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Lord, What Fools These Mortals Be!

05/31/2010 05:12 am ET | Updated Nov 17, 2011

Judging by the universality of Festivals of Fools, people throughout time and culture seem to have regarded themselves as sufficiently ridiculous as to require some serious comeuppance. These special Fool Days are dedicated to a ritualized recognition of our all-too-human folly. On Days of the Fool there are no intermediary clowns. Everybody gets to play the fool.

Within this ceremonial context, we can act out an upside-down idiot reality with absolute impunity. We are free to tease and taunt, safely flaunt our fatuous fate. This comic relief, this unrestrained retreat from seriousness, serves as a safety valve for society. It allows for the cathartic release of emotion, tension, anxiety and the diffusion of disappointments and dangerous resentments.

Archaic definitions for fool include "imbecile, idiot, mentally defective, silly, stupid devoid of wisdom." "Fool" is from the Latin, follis, which means, "bellows, ball filled with air." As in, wind bag. Airhead. "Buffoon" is related to the Italian, buffare, "to puff." There is an airy quality implied in the language that describes a fool -- an incredible lightness of movement, of the moment, of being. A new way of seeing, which dissolves the solidity of the so-called real world. There is a Yiddish proverb that says, "The complete fool is half prophet."

In Scotland, November 8 is kept as Dunce Day. This Fool's Day was named after Duns Scotus, a ninth century scholar who created a cone-shaped hat to energize the brain of his foolish students. The first Tuesday in May is the Fool's Fair in Wales. Awa Odori, A Fool Dance is staged annually in Japan, while the Russians celebrate the Day of St. Basil the Fool of Moscow.

Fashing, or Fastnacht, is a raucous two-day Feast of Fools that precedes the pre-Lenten carnival in Austria. Purim, the Jewish Feast of Esther, is celebrated with an atmosphere of exuberance, a joyous, boisterous mocking of tradition and decorum, when it is customary, on this one day only, to drink to giddy excess.

The Hindu holiday of fools is Holi, celebrated as a high-spirited fire festival, which proclaims the death of winter and the onset of spring fever. For five days there is utter relaxation of the accepted rules of behavior. Lewdness prevails. People spray each other in the streets with powdered color pigments. There is a ribald shift in the normal relations among the castes and between the sexes, which often degenerates into mudslinging and public beatings of men by women.

In Spain and Latin America, the Day of the Fool is December 28, the Catholic commemoration of the Holy Innocents, the children murdered by the biblical King Herod. The pranks and tricks played on this day are called inocentadas, the pun of which lays in the fact that inocente means "foolish, naive" as well as "blameless, innocent." Newspapers commonly participate in the spirit by printing weird "news" items and retouched trick photos.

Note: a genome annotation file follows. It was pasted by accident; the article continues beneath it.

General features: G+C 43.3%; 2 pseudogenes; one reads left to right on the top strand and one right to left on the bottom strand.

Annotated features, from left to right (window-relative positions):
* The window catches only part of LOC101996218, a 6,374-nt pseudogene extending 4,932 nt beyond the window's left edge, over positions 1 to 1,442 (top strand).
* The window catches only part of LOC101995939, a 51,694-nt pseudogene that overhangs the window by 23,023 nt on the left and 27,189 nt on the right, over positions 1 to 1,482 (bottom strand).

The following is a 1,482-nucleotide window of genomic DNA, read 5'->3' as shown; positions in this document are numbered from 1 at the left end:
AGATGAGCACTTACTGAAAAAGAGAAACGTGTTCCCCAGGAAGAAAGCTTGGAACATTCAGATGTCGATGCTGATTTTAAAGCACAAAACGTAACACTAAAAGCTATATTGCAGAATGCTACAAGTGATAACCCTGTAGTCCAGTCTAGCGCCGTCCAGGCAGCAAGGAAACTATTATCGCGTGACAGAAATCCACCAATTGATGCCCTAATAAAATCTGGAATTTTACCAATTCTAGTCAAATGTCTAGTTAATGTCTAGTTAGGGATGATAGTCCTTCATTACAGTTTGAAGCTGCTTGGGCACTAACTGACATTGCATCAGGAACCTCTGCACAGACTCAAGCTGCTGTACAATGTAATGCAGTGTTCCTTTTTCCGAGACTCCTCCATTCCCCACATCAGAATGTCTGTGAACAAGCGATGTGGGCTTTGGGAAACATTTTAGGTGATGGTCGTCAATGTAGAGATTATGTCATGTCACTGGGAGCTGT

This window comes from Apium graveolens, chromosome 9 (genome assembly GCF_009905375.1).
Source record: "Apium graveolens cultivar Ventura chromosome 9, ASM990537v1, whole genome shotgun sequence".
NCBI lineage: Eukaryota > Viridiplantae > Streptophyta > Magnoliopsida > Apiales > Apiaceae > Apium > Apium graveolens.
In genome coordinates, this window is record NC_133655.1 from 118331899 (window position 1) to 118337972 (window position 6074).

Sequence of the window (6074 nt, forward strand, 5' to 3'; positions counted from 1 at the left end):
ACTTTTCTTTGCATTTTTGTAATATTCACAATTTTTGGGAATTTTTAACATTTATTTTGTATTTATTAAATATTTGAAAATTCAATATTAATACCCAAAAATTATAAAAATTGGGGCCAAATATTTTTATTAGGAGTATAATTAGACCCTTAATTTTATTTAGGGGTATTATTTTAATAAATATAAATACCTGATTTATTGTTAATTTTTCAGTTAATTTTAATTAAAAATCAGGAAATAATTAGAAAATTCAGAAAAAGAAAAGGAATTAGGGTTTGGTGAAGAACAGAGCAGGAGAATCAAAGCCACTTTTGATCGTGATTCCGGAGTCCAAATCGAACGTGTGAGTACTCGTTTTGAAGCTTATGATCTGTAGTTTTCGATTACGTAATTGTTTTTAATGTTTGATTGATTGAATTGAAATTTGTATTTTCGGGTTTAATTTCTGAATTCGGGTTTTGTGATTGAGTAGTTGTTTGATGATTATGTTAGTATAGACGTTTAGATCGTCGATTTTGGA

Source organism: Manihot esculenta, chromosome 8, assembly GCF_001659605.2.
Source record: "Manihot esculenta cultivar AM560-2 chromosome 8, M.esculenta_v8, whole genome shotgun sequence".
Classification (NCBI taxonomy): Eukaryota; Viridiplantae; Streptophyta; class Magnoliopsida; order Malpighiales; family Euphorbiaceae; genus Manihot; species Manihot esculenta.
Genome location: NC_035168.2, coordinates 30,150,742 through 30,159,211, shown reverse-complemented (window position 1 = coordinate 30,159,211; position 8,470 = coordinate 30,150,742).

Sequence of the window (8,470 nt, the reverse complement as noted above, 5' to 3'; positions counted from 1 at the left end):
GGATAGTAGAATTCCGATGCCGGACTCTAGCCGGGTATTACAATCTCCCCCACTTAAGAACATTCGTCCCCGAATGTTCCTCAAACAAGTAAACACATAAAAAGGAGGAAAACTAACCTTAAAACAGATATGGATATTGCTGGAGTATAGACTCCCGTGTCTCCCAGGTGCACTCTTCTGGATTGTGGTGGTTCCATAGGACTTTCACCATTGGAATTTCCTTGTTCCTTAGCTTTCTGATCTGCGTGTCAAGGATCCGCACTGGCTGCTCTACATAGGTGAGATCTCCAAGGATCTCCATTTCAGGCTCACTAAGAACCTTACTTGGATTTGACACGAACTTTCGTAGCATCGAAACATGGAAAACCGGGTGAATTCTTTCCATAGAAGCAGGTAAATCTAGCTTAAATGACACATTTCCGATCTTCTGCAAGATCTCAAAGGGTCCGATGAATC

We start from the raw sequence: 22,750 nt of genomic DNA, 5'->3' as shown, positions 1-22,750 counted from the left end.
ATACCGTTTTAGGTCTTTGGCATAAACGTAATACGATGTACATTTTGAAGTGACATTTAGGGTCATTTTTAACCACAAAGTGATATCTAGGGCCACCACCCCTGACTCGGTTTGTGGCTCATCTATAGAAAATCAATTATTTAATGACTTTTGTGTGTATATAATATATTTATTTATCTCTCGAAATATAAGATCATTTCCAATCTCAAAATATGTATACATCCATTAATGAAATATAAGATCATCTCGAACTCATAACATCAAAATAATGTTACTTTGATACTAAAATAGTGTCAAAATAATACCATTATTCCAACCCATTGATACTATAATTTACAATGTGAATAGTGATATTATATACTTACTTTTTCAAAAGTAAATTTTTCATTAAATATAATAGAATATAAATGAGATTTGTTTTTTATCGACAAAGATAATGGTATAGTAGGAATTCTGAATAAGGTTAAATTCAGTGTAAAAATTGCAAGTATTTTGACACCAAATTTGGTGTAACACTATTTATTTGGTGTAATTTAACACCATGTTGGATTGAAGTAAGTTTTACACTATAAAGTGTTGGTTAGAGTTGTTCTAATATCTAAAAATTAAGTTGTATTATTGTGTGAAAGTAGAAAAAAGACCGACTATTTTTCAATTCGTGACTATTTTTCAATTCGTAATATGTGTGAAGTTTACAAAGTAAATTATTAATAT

The rest of Europe and North America celebrate the Fool on April 1st. So why April Fools' Day? Because April weather is so capricious? Because in April we are like a kindergarten class of hyperactive puppies exploding out of winter into recess? Or, as they say in Indiana, "April is the cruelest month?" Holi and Purim are celebrated near the Spring Equinox, as were the Roman holiday Hilaria and the vernal festival for the Celtic God of Mirth.

Perhaps these spring high jinx were the true precedents, but the official story goes like this: Until the Middle Ages, New Year was celebrated in Europe beginning on March 25, the approximate Vernal Equinox and lasting eight days until April 1 when festivities culminated in a day of visiting and gift exchange. Then in 1582 the new Gregorian calendar was adopted and New Year's Day was suddenly changed and officially established as January 1. Those folks who forgot the change or who insisted on maintaining the old traditions were called April Fools. They were gifted with joke presents and sent on fool's errands.

In Scotland, April 1 is known as Huntigowok. In Fife, a peninsula north of Edinburgh, the foolishness continues on April, 2, Taily Day, when the fun is limited to the immediate area of the backside. An entire day is dedicated to buttocks jokes and "kick me" signs. In France, the Fools Festival is Poisson d'Avril, April Fish. Is this a reference to the sun's leaving the constellation Pisces? Because April fish are easy to catch? Or, perhaps, a symbol of the meatless Lenten month? Here, too, people concentrate on each other's ass ends. The idea of the day is to surreptitiously pin paper fish on the backsides of the unsuspecting. Unsigned joke cards decorated with fish are also exchanged.

April Fool's Day is only a minor observance anymore. A half-hearted holiday celebrated with a certain self-serious condescension. It has lost the raucous intensity of its original intention, and doesn't anymore speak to us in an authentic way. It has been noted that since the diminished participation in the Feast of Fools as a significant celebration, the divine rights of kings, the infallibility of the Church and the modern totalitarian state all rose and flourished.

Today, we silly so and so's who take ourselves so damn seriously, who are ridiculous in our false sense of power and security, who foolishly putter with the natural order, who dare to toy with the elements, who fool with the future, could stand to be whittled down to size. A little comical self-critique is most certainly called for. A good swift kick in the perspective is what we need. The stakes are enormous. The joker is wild. And we can no longer afford to play the fool.